There can be plenty of life after bankruptcy. For example, you can start right away on rebuilding your credit and improving your credit score. Make sure to keep all of your bankruptcy paperwork, though. You may need it when you apply for various types of loans or in case collection agencies seek debts that the bankruptcy proceedings discharged.

1. Create an Emergency Fund

An emergency fund can help you avoid financial stressors in the future. It would ideally cover three to six months’ worth of living expenses. You may need a year or even longer to save this amount of money, but the investment is worthwhile. If an emergency such as a job loss or surprise car repair occurs, you won’t have to borrow money.

To help with the emergency fund, create a budget that you can stick to. Wait to get a credit card if you envision problems with impulse buying.

2. Pay Bills on Time

A few things go into your credit score (sometimes called FICO score). Your payment history makes up the largest chunk, at 35%. Focus on paying your bills on time, and your credit score should start a steady climb upward.

Common bills that may remain after bankruptcy include a mortgage loan (they’re not always included in bankruptcies), utility bills, and cellphone bills. Budgeting apps and automatic payments can help you stay on top of these expenses.

3. Maintain a Low Credit Utilization Ratio

Another important element in your credit score is the amount you owe. To this end, try to keep your credit utilization ratio low. Credit utilization assesses your current debt as it relates to your available credit. A ratio of below 30% is good. If you have a credit card with a $2,000 limit, try not to charge more than $600 a month. Pay the card in full each billing cycle.

If you can keep the ratio lower than 30%, then great! The ideal would be no more than 10%.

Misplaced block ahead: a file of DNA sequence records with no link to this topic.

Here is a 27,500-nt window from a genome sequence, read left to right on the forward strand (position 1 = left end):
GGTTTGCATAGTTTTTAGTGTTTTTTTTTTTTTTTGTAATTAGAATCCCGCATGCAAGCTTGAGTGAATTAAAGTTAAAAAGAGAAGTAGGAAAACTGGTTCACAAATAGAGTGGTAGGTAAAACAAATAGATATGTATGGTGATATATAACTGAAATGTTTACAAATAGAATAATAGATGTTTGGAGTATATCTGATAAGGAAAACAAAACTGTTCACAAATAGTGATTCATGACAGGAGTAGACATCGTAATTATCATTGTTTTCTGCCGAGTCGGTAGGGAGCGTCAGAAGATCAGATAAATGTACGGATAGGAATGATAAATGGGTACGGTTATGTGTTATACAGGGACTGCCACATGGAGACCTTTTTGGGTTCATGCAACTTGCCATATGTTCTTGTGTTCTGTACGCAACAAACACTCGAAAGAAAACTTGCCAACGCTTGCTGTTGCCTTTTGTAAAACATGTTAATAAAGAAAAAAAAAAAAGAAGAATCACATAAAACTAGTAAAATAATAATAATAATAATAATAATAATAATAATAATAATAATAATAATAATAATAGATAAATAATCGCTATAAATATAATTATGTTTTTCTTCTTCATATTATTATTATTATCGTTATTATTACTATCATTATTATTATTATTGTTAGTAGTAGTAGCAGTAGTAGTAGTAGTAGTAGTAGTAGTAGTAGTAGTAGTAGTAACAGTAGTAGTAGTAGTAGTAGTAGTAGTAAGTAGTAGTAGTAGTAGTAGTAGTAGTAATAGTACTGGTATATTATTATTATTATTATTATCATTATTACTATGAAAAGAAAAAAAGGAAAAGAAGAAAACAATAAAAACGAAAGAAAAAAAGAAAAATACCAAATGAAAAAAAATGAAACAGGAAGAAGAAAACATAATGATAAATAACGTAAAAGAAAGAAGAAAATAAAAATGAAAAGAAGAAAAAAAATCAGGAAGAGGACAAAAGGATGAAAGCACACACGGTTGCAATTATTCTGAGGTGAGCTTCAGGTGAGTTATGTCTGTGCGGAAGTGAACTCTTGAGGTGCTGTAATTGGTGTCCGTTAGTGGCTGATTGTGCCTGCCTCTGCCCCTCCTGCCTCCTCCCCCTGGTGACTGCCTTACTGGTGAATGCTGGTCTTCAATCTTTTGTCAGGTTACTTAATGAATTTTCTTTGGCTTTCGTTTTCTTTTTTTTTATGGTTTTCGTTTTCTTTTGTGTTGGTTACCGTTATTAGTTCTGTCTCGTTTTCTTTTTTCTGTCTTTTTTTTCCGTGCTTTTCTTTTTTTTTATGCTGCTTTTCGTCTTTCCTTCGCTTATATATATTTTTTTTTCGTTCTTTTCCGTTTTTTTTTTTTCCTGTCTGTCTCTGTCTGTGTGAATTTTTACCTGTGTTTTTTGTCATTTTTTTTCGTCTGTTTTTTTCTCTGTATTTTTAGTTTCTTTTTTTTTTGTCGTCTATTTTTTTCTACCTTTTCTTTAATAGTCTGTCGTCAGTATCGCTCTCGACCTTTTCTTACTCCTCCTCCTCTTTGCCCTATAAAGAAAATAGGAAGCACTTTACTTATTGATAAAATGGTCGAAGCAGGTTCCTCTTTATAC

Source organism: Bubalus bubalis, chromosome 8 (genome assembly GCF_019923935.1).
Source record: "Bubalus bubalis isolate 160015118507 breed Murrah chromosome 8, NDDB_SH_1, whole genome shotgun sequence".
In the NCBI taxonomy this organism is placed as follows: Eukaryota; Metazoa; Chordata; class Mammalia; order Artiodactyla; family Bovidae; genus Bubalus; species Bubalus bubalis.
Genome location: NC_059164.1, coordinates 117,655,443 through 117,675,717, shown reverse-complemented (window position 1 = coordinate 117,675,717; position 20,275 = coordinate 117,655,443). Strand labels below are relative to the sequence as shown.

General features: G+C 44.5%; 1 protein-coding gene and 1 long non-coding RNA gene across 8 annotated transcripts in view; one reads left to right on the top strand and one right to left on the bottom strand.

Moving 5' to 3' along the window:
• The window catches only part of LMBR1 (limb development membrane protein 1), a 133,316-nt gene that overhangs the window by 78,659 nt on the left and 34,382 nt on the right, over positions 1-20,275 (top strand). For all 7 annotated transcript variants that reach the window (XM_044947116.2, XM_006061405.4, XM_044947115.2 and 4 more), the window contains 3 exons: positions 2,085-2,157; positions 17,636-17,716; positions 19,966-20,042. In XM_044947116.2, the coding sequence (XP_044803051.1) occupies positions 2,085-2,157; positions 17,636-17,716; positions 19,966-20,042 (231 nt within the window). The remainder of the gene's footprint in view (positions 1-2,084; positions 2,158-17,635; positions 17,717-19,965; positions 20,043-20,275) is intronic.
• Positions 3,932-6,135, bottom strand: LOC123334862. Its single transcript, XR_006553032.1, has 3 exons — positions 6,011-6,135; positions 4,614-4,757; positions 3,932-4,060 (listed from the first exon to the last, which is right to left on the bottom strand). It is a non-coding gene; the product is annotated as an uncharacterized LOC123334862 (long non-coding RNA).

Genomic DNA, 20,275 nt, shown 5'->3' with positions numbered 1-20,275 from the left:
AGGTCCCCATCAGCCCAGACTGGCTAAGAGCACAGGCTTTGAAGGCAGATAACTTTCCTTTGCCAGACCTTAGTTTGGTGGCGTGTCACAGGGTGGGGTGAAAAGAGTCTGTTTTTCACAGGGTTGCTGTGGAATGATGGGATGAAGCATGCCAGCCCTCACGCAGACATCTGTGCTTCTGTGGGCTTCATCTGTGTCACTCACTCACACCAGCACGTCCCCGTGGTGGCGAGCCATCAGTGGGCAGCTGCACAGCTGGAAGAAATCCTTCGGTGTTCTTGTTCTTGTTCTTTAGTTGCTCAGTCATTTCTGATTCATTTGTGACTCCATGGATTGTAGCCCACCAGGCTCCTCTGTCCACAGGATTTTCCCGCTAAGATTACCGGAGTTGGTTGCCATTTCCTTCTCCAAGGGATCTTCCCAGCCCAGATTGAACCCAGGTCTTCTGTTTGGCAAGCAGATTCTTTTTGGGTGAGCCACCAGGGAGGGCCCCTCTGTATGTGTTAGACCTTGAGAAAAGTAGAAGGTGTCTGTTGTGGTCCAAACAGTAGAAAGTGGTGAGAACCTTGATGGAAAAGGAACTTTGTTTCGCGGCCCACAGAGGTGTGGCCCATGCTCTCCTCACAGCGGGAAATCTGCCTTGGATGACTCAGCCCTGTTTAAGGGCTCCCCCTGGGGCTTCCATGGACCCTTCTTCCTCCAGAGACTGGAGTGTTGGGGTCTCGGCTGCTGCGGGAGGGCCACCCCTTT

Do note that the ratio involves revolving debt such as home equity and credit cards. It does not include car, mortgage, home, or personal loans. (These loans do affect other aspects of your credit score, though.)

4. Avoid High-Interest Offers

Payday lenders, title loan companies, and other entities that deal in high-interest loans may try to get your business. It may be tempting to work with them. Do not do it.

They represent risky ways to come up with money quickly. For example, with a title loan, you could end up losing your car and still owe money, and that’s on top of the high interest rates.

If you need money fast, explore a loan from relatives or assess the urgent need for the money. If the situation can wait a few months, you may be able to save up enough cash.

5. Watch for Credit-Repair Scams

Just as you should stay away from payday lenders and title loan companies, steer clear of credit-repair scams. Some credit repair companies are legitimate, but all companies must follow Credit Repair Organizations Act guidelines. A company is no good if it:

  • Charges you before it does any work for you
  • Vows it can get rid of negative but accurate data on your credit report
  • Advises you to change your name so that certain details aren’t linked to your credit history anymore
  • Suggests that you provide false data on credit or loan applications

Some of these can get you in legal hot water, and there are many other red flags. It is often easier to rebuild your credit yourself. It’s cheaper, too, especially since even legitimate companies charge for the service

6. Get a New Credit Card

A new credit card can help in rebuilding your credit. Focus on a few things:

  • Keeping your balance low
  • Paying balances off each month
  • Exploring secured cards if you do not qualify for traditional cards

With a secured card, you pay a refundable deposit in the amount that is your credit limit. The card otherwise operates much like a normal credit card. After you’ve made payments on time and met other qualifying criteria, you may be able to move to an unsecured card with the same company.

7. Open New Accounts Strategically

New credit makes up 10% of a credit score, and credit mix makes up another 10%. You can have different account types such as a credit card, personal loan, and car loan.

However, take your time opening each account. Don’t do them all at once, both to increase your odds of approval and your ability to make timely payments. Frequent applications for different types of credit can also hurt your credit score.

Contact a Bankruptcy Lawyer To Learn More

Bankruptcy can offer you a fresh start. If struggling with large amounts of debt and financial burden, contact the Law Offices of Brent D. George to talk about your options and schedule a free consultation.